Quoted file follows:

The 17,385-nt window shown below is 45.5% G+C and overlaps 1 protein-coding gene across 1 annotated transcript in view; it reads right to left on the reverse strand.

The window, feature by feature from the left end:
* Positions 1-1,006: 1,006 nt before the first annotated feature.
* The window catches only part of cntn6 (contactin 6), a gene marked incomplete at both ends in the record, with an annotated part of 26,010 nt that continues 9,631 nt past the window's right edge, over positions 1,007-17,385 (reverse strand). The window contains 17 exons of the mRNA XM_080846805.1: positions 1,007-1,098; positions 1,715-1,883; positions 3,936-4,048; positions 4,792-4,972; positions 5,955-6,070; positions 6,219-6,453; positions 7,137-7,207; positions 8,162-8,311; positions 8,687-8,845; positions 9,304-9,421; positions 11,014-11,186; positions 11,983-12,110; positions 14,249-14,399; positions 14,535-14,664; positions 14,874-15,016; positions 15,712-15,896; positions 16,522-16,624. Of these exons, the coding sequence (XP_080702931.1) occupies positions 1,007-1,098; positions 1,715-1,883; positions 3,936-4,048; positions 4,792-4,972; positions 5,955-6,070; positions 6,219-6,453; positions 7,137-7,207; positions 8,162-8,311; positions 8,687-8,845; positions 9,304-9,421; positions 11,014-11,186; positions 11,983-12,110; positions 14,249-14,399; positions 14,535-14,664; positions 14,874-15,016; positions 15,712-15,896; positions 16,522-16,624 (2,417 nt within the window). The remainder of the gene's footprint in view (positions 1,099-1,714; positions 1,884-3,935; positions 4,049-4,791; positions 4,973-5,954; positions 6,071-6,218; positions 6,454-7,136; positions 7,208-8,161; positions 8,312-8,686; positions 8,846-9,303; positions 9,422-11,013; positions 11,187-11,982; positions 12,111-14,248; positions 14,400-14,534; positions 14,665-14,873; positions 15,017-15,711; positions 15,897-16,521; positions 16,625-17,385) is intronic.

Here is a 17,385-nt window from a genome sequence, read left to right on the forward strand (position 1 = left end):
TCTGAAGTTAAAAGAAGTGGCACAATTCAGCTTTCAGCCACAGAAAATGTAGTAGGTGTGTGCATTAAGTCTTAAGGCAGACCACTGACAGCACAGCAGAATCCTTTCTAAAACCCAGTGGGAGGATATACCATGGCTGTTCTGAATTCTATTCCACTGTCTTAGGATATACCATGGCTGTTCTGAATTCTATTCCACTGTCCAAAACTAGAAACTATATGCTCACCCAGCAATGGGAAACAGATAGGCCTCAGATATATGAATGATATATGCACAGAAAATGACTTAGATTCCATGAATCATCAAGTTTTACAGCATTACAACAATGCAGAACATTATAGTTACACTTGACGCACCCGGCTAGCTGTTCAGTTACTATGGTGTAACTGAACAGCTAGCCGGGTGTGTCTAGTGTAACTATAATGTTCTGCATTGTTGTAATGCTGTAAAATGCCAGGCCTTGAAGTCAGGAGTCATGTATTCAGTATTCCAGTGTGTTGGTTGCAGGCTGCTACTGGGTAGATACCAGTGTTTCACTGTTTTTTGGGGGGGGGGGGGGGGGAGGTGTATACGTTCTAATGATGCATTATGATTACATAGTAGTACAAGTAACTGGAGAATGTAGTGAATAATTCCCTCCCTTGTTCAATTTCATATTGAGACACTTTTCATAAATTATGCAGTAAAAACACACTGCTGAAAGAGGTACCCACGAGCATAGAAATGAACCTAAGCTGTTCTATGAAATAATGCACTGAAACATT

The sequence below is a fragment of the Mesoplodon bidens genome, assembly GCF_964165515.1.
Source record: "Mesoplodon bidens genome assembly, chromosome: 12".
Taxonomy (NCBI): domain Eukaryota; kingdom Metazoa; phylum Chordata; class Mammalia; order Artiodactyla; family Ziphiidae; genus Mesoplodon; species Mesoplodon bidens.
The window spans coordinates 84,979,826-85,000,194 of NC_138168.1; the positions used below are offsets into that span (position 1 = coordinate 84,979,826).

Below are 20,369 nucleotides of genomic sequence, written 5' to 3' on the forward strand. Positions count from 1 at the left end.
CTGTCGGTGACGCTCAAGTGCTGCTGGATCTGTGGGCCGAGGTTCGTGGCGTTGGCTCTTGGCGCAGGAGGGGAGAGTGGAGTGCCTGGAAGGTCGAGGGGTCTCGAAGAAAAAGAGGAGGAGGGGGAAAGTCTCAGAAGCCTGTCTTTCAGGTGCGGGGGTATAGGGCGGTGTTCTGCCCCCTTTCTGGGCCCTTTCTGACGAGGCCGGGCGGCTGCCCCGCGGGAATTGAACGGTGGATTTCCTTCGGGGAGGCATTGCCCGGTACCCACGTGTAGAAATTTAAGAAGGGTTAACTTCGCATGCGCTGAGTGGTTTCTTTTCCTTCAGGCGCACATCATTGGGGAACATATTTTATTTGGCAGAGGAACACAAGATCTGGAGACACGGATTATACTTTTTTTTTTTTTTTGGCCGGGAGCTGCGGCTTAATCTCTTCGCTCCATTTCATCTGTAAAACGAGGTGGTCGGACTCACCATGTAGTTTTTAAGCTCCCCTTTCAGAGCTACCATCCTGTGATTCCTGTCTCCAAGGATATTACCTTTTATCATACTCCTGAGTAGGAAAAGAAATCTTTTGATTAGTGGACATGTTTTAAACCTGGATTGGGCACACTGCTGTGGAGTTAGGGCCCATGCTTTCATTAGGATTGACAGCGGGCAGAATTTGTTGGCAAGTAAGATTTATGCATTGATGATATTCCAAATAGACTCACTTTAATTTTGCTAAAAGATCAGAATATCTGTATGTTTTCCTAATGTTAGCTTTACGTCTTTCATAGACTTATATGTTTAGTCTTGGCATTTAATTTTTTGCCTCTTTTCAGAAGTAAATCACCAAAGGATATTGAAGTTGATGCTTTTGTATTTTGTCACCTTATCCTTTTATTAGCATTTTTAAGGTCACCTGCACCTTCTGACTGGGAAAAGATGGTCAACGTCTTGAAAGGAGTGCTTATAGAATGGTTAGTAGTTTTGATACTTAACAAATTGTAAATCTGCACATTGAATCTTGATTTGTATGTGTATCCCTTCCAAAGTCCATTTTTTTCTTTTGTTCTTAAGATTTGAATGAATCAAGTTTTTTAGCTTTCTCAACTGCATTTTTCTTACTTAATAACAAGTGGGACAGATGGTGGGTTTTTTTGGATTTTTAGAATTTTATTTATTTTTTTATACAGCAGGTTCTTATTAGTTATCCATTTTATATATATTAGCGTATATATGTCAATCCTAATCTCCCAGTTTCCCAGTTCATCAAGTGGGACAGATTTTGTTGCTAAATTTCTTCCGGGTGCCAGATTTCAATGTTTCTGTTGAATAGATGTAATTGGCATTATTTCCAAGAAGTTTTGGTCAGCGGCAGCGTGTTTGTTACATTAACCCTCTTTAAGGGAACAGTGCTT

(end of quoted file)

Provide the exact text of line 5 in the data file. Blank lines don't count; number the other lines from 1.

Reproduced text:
Here is a 17,385-nt window from a genome sequence, read left to right on the forward strand (position 1 = left end):